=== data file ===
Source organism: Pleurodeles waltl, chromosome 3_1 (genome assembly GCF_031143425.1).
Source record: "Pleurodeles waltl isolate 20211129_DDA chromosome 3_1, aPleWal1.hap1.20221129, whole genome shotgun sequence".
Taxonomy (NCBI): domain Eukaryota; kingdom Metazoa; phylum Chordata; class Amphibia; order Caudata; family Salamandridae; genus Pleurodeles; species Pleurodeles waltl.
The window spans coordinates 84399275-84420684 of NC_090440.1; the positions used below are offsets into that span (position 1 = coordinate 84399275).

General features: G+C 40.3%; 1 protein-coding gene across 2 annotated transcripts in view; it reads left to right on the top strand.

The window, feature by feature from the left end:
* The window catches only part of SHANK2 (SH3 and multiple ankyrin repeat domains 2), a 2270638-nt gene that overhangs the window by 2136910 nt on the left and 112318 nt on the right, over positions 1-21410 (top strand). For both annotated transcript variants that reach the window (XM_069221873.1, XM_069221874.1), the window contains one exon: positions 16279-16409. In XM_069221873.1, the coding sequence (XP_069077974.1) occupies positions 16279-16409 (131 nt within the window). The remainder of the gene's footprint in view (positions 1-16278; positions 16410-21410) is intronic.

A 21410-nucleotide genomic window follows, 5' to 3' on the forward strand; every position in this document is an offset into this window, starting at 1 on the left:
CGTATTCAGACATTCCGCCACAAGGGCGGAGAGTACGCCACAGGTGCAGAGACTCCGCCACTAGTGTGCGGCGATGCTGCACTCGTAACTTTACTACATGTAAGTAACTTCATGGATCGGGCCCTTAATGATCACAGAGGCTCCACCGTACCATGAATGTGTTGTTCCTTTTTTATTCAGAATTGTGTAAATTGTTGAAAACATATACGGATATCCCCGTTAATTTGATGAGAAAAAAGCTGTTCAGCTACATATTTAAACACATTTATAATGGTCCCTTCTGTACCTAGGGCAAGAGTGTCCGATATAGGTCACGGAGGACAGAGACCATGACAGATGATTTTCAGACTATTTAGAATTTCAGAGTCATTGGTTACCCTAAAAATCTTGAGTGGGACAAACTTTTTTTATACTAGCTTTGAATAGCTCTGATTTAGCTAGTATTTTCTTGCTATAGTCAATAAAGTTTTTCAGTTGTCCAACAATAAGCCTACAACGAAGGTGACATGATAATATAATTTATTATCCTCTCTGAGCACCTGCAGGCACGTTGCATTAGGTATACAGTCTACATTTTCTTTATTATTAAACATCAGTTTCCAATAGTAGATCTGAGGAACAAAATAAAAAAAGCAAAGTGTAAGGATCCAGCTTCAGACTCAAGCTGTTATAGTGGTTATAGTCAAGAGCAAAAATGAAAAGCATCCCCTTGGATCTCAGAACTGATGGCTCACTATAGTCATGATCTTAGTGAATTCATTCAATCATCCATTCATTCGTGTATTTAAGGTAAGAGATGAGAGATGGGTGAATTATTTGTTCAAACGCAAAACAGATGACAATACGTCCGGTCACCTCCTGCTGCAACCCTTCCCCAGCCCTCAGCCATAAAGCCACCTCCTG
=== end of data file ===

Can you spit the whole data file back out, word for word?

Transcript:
Source organism: Pleurodeles waltl, chromosome 3_1 (genome assembly GCF_031143425.1).
Source record: "Pleurodeles waltl isolate 20211129_DDA chromosome 3_1, aPleWal1.hap1.20221129, whole genome shotgun sequence".
Taxonomy (NCBI): domain Eukaryota; kingdom Metazoa; phylum Chordata; class Amphibia; order Caudata; family Salamandridae; genus Pleurodeles; species Pleurodeles waltl.
The window spans coordinates 84399275-84420684 of NC_090440.1; the positions used below are offsets into that span (position 1 = coordinate 84399275).

General features: G+C 40.3%; 1 protein-coding gene across 2 annotated transcripts in view; it reads left to right on the top strand.

The window, feature by feature from the left end:
* The window catches only part of SHANK2 (SH3 and multiple ankyrin repeat domains 2), a 2270638-nt gene that overhangs the window by 2136910 nt on the left and 112318 nt on the right, over positions 1-21410 (top strand). For both annotated transcript variants that reach the window (XM_069221873.1, XM_069221874.1), the window contains one exon: positions 16279-16409. In XM_069221873.1, the coding sequence (XP_069077974.1) occupies positions 16279-16409 (131 nt within the window). The remainder of the gene's footprint in view (positions 1-16278; positions 16410-21410) is intronic.

A 21410-nucleotide genomic window follows, 5' to 3' on the forward strand; every position in this document is an offset into this window, starting at 1 on the left:
CGTATTCAGACATTCCGCCACAAGGGCGGAGAGTACGCCACAGGTGCAGAGACTCCGCCACTAGTGTGCGGCGATGCTGCACTCGTAACTTTACTACATGTAAGTAACTTCATGGATCGGGCCCTTAATGATCACAGAGGCTCCACCGTACCATGAATGTGTTGTTCCTTTTTTATTCAGAATTGTGTAAATTGTTGAAAACATATACGGATATCCCCGTTAATTTGATGAGAAAAAAGCTGTTCAGCTACATATTTAAACACATTTATAATGGTCCCTTCTGTACCTAGGGCAAGAGTGTCCGATATAGGTCACGGAGGACAGAGACCATGACAGATGATTTTCAGACTATTTAGAATTTCAGAGTCATTGGTTACCCTAAAAATCTTGAGTGGGACAAACTTTTTTTATACTAGCTTTGAATAGCTCTGATTTAGCTAGTATTTTCTTGCTATAGTCAATAAAGTTTTTCAGTTGTCCAACAATAAGCCTACAACGAAGGTGACATGATAATATAATTTATTATCCTCTCTGAGCACCTGCAGGCACGTTGCATTAGGTATACAGTCTACATTTTCTTTATTATTAAACATCAGTTTCCAATAGTAGATCTGAGGAACAAAATAAAAAAAGCAAAGTGTAAGGATCCAGCTTCAGACTCAAGCTGTTATAGTGGTTATAGTCAAGAGCAAAAATGAAAAGCATCCCCTTGGATCTCAGAACTGATGGCTCACTATAGTCATGATCTTAGTGAATTCATTCAATCATCCATTCATTCGTGTATTTAAGGTAAGAGATGAGAGATGGGTGAATTATTTGTTCAAACGCAAAACAGATGACAATACGTCCGGTCACCTCCTGCTGCAACCCTTCCCCAGCCCTCAGCCATAAAGCCACCTCCTG